Pembroke council objects to Fino tower buildings dwarfing listed Australia Hall

Council objects to proposed buildings dwarfing Australia Hall, calling for buffer zone around listed historical monument to ensure that its prominence is preserved

Fino’s three 'mixed use' blocks, ranging between five and six floors, are being proposed on a 3,870sq.m area that envelopes the historical Australia Hall
Fino’s three 'mixed use' blocks, ranging between five and six floors, are being proposed on a 3,870sq.m area that envelopes the historical Australia Hall

The Pembroke local council has unanimously agreed to object to the development of three blocks that will rise to six storeys around Australia Hall, as proposed in a zoning request by owners Fino Group.

Labour mayor Dean Hili raised the issue in a council meeting, setting the tone for the discussion when he expressed his personal opinion against the development being proposed, saying Australia Hall’s historical value was such that its prominence “should not be buried and dwarfed by a number of different buildings being proposed around it.”

Hili said that while Fino had dropped original plans for an 18-storey tower in the area, apart from the restoration of Australia Hall, he could not agree with a six-storey block encircling it, and reminded councillors of the increased density in development from the new Chinese embassy.

The brief discussion saw all councillors agreeing to object to the Fino zoning request, saying “the prominence of Australia Hall as a historical building should be preserved through the creation of a buffer zone to ensure that the building is not suffocated and surrounded by buildings which are even higher than Australia Hall”.

Over the past years the Pembroke local council led by Dean Hili has consistently taken a stance against over-development in the area, particularly in its long-standing opposition to the DB project on public land, that was transferred to the business group by the Labour government.

Development over 3,870sq.m footrpint

Fino’s three “mixed use” blocks, ranging between five and six floors, are being proposed on a 3,870sq.m area that envelopes the historical Australia Hall.

In planning jargon, mixed-use developments normally include a combination of residential, office and retail development.

A zoning application in 2018 was removed from the public information system in 2019 when the application was deemed to be incomplete; the latest plans from January 2022 were published earlier this week.

The application no longer makes any reference to the application of the ‘high-rise’ Floor Area Ratio mechanism as originally proposed, which would have allowed a high-rise development in the area.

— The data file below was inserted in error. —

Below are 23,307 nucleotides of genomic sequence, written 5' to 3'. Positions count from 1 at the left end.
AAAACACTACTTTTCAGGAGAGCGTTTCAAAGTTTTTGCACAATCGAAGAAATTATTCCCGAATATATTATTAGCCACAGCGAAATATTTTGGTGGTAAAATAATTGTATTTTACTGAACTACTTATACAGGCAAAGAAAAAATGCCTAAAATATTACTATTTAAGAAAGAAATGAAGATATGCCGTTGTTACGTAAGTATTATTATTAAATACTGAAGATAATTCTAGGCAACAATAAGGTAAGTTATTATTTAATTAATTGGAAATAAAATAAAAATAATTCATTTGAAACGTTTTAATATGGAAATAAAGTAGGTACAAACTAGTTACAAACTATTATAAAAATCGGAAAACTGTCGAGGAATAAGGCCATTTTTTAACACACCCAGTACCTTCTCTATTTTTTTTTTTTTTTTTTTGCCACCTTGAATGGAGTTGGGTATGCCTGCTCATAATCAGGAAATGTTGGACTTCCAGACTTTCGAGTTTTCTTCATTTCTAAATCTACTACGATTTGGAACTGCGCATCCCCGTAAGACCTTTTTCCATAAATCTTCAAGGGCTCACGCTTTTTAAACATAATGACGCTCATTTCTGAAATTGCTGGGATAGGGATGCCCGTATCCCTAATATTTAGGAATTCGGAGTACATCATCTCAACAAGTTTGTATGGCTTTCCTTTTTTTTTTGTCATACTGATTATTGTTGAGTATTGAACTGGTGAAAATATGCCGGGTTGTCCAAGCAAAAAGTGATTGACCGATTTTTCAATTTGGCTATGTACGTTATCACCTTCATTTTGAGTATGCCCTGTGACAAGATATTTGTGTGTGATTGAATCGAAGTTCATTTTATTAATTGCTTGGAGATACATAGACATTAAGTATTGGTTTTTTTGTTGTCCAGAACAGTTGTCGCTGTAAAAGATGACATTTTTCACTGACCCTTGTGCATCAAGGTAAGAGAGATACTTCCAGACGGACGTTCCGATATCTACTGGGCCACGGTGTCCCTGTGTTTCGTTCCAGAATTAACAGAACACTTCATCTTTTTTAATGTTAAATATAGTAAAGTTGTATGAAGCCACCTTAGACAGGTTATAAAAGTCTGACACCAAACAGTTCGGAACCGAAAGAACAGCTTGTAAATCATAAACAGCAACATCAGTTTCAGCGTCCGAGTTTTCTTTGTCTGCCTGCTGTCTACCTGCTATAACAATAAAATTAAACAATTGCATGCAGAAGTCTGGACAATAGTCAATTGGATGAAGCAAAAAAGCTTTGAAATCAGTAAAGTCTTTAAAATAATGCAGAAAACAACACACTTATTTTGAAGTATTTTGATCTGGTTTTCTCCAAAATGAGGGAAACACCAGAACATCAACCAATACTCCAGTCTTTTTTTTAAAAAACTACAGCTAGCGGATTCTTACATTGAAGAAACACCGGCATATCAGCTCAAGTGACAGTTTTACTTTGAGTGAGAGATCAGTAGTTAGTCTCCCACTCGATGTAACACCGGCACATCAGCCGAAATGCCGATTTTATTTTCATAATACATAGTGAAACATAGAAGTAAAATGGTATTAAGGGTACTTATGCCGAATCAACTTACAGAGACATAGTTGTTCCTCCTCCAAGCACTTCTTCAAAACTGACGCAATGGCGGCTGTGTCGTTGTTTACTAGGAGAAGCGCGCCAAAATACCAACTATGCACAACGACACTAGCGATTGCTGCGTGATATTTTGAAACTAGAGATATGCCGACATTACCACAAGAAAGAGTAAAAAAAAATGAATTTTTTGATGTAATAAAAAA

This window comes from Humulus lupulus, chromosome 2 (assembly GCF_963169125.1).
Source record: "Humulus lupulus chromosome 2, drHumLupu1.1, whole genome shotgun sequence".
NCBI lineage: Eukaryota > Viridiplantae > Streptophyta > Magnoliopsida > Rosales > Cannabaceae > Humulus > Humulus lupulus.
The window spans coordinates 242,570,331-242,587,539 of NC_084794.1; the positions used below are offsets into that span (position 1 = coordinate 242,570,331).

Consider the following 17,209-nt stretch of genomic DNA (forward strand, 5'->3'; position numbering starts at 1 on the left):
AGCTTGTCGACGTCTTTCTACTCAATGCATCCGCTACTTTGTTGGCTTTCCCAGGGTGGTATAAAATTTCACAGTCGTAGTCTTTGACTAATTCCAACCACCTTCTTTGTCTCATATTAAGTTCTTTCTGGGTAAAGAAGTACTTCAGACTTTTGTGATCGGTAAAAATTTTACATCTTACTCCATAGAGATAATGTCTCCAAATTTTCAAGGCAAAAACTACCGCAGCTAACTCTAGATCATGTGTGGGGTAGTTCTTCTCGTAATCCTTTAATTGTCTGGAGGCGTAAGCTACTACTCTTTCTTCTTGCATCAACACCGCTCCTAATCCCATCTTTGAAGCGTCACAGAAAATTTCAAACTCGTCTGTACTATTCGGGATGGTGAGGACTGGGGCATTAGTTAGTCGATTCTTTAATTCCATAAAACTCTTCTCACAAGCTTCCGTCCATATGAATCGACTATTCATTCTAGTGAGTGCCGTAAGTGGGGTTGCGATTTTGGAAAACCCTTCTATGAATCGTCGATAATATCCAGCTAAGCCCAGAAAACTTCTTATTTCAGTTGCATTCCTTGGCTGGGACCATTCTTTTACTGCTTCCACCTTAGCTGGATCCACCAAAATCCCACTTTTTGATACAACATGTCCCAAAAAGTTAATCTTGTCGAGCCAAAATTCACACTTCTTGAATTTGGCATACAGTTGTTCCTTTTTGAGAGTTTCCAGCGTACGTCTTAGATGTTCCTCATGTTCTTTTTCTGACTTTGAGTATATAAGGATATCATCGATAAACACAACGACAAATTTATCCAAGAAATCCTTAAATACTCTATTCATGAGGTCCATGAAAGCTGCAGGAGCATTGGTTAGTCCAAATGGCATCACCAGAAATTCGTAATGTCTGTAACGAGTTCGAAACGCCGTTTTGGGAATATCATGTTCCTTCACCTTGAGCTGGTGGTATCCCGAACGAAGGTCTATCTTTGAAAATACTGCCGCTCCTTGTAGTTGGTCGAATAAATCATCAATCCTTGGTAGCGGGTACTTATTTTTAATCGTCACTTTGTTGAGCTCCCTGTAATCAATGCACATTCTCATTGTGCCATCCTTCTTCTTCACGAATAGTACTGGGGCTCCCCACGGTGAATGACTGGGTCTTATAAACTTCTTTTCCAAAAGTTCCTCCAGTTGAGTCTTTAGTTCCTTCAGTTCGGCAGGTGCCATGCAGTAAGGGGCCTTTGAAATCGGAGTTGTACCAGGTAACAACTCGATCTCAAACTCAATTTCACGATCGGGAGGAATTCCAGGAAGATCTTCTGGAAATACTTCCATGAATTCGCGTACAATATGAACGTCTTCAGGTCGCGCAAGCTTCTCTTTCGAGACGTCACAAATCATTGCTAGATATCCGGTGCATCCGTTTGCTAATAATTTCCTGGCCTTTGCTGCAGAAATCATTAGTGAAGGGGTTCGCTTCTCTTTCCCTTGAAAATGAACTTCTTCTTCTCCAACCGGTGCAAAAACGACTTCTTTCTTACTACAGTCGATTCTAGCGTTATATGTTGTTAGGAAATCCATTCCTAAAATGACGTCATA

The latest plans foresee development over some 12,000sq.m in total floor area, that is, the entire floor area of the three massive blocks and the restoration of Australia Hall itself. Some 2,400sq.m of the total 6,331sq.m site will be retained as open public space.

The development is being proposed by AH Developments, which is owned by the Fino Group.

The local plan approved in 2006 makes no reference to development around Australia Hall and only permits the “re-use” of the historical building as a “public meeting hall, for commercial use, exhibition space or other suitable cultural or recreational use”, including shops, offices, food and drink establishment or educational facilities.

The local plan also specifies that any development must respect the “architectural integrity of the site” and “any views from and onto the scheduled buildings.”

Back in 2005 Fino had applied to turn Australia Hall into a supermarket but the application was withdrawn by the Planning Authority’s planning directorate.

In 2014, the new Labour administration used its prerogative to stop a court action instituted by the Lands Department, under the former Nationalist government, to take back the Pembroke land. The land had originally been accorded to the party back in the 1970s as compensation for the expropriation of its land in Marsa, for the Malta Shipbuilding Corporation, by the same Labour government of the time.

The PN protested the Labour administration’s decision in 2014 to stop the court action, accusing it of using its overweening power for its party’s financial gain. In July 2014, Labour sold Australia Hall to A.H. Development for just €582,343, with the final price taking into consideration unspecified outstanding debts with the buyers.